SFTP, formally known as the SSH2 File Transfer Protocol, is a (relatively) new secure file transfer protocol that continues to evolve into a more widespread data standard due to its ease of use, straightforward configuration, and robust file/directory manipulation capabilities.

As many users have questions about the differences between SFTP and FTPS (link to previous post), Cerberus has prepared a complete guide to SFTP to help. This post addresses the concepts involved in SFTP.

Need to Know More About SFTP?

SFTP Overview

At the highest level, the Secure File Transfer Protocol allows clients to access and manipulate server files remotely. Data is secured via the SSH2 cryptographic protocol, which handles client authentication and validation.

SFTP is commonly used in environments where network security, accessibility, and data manipulation are the primary considerations. Features of the protocol include resuming interrupted file transfers, directory listings, getting and setting file attributes, and remote file removal.

SFTP Concepts

Authentication/SSH Keys: SFTP authentication is performed via SSH keys. These keys are generated by cryptographic algorithms in public/private pairs which must be matched to allow a user connection. The public keys are distributed to clients, while the server’s key remains private. Keys can be generated automatically at the time of connection, or manually to validate password-less connections. (Learn more about Cerberus FTP’s SFTP Key Support here).

Secure Shell (SSH): SFTP is primarily performed over SSH (although it is technically possible to use other protocols). The SSH network protocol allows an encrypted data stream to be established between a client and a server, commonly via Port 22. Data sent via SFTP is protected via an SSH tunnel.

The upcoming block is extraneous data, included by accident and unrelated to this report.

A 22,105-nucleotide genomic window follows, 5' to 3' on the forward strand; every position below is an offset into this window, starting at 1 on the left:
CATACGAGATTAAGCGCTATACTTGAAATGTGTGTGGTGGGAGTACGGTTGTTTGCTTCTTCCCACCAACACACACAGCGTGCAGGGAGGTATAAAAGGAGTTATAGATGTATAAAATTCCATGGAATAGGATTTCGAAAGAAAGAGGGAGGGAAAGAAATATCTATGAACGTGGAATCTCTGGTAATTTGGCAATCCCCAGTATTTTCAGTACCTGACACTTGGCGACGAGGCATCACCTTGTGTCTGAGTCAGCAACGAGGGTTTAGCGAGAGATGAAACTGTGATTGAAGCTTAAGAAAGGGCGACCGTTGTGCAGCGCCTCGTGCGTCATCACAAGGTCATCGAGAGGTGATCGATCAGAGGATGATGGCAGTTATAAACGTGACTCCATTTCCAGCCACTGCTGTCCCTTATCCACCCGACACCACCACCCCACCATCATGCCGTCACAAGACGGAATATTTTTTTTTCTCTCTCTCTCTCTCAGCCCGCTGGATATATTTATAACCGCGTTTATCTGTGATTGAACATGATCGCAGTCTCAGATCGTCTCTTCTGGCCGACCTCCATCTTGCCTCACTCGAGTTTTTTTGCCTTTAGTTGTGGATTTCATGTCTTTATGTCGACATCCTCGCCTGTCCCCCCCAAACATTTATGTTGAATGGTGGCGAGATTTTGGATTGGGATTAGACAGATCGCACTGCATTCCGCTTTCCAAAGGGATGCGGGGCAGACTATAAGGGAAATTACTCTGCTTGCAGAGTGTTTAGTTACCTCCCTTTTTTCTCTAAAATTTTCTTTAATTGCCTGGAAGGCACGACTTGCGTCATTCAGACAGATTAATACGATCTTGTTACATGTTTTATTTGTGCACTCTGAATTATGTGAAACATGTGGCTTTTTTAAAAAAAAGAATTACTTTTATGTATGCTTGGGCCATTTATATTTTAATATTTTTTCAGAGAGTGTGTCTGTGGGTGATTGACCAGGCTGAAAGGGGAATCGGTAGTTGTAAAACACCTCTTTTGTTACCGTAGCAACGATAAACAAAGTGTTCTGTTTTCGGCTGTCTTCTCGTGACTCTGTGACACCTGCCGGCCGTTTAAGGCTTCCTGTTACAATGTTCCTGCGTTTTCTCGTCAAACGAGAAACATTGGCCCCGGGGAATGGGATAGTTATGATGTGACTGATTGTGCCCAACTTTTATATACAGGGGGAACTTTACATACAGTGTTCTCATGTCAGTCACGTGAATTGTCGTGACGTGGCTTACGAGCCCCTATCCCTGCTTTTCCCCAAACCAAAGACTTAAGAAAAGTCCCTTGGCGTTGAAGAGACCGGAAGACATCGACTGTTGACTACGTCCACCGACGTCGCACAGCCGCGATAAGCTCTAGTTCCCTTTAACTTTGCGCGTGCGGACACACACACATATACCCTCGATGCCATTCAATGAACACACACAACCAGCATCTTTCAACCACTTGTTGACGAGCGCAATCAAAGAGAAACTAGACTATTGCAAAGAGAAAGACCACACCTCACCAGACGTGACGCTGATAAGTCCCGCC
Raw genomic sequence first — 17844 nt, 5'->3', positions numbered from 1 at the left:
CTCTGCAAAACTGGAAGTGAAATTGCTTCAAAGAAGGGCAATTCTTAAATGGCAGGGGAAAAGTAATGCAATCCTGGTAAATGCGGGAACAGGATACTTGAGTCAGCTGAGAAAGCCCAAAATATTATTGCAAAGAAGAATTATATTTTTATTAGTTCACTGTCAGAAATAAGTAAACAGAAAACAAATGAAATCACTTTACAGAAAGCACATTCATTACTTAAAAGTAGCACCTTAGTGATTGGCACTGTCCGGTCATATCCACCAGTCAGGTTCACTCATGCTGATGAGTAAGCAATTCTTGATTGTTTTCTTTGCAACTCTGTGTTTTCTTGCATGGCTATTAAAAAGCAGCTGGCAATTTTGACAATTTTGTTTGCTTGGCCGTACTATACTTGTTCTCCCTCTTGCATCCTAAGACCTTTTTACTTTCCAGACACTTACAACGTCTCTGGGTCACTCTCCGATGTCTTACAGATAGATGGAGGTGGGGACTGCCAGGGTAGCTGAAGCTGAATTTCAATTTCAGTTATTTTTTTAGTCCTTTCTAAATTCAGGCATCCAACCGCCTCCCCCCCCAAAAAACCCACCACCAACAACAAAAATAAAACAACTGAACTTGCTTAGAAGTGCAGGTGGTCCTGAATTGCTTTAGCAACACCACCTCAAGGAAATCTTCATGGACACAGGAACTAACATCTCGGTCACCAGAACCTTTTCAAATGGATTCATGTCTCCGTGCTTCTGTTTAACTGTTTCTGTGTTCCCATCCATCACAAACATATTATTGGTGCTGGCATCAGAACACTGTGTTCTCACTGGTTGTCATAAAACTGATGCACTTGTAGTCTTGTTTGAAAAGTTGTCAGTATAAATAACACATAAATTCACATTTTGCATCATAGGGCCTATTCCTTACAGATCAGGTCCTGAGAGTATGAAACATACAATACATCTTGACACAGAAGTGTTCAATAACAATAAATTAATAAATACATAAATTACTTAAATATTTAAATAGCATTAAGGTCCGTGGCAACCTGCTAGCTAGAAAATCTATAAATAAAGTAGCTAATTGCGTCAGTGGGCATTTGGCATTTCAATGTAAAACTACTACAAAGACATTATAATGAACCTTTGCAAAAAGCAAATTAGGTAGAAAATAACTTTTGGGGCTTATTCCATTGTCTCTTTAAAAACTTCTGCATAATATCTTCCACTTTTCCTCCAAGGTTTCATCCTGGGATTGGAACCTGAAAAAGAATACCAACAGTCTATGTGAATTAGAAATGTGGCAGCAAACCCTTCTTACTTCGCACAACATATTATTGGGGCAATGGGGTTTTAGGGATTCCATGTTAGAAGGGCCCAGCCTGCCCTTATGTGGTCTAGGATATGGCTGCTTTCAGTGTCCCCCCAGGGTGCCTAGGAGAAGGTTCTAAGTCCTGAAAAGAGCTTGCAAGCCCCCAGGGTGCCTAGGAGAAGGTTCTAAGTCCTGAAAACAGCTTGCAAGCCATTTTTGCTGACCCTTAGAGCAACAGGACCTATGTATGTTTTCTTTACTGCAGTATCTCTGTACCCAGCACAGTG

SSH Tunnel: An SSH tunnel is a secure connection established between an SSH server and a client. The tunnel allows the transfer of unencrypted data (such as a file) via an encrypted channel across an unsecured network. SFTP transfers are performed through these encrypted tunnels.

File Operations: SFTP’s operators allow for robust remote transfer, manipulation and deletion of files and directories, in addition to management of transfer interruption. A full list of file transfer operations can be found at this link.

Port: For SSH, the standard dictates that port 22 be used to establish a connection with an SFTP server. Ports are monitored for connection requests by listeners, which can be configured via your SSH server’s administration system.  To configure an SSH2 SFTP Listener in Cerberus FTP Server, click here.

Transport Layer: The transport layer contains the protocols used by host machines to communicate with each other and ensure that data is delivered to the correct application. This layer contains metadata about the transmission that ensures connections are made appropriately, data delivery is validated, transmissions can be stopped and started, etc. SFTP uses the TCP transport protocol.

Transmission Control Protocol (TCP): One of the backbone protocols of the internet, the TCP is the most common way in which applications remotely communicate with each other online. Transmission Control Protocol requires a connection between a client and a server in order to transfer data, at which point it handles the validation of data delivery (checking for reliability, errors, and data order). The TCP also governs data connection port numbers.